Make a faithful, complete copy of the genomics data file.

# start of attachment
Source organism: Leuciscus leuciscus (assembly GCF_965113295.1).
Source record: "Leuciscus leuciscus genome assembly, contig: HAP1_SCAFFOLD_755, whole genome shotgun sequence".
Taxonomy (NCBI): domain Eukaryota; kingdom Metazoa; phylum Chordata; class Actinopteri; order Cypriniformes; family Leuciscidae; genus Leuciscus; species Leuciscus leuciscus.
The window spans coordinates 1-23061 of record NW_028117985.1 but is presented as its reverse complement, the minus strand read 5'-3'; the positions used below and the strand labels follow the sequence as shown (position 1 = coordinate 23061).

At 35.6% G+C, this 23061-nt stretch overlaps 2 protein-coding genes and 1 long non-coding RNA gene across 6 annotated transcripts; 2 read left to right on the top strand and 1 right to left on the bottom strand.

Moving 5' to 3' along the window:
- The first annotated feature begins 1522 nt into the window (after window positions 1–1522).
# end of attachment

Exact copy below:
Source organism: Leuciscus leuciscus (assembly GCF_965113295.1).
Source record: "Leuciscus leuciscus genome assembly, contig: HAP1_SCAFFOLD_755, whole genome shotgun sequence".
Taxonomy (NCBI): domain Eukaryota; kingdom Metazoa; phylum Chordata; class Actinopteri; order Cypriniformes; family Leuciscidae; genus Leuciscus; species Leuciscus leuciscus.
The window spans coordinates 1-23061 of record NW_028117985.1 but is presented as its reverse complement, the minus strand read 5'-3'; the positions used below and the strand labels follow the sequence as shown (position 1 = coordinate 23061).

At 35.6% G+C, this 23061-nt stretch overlaps 2 protein-coding genes and 1 long non-coding RNA gene across 6 annotated transcripts; 2 read left to right on the top strand and 1 right to left on the bottom strand.

Moving 5' to 3' along the window:
- The first annotated feature begins 1522 nt into the window (after window positions 1–1522).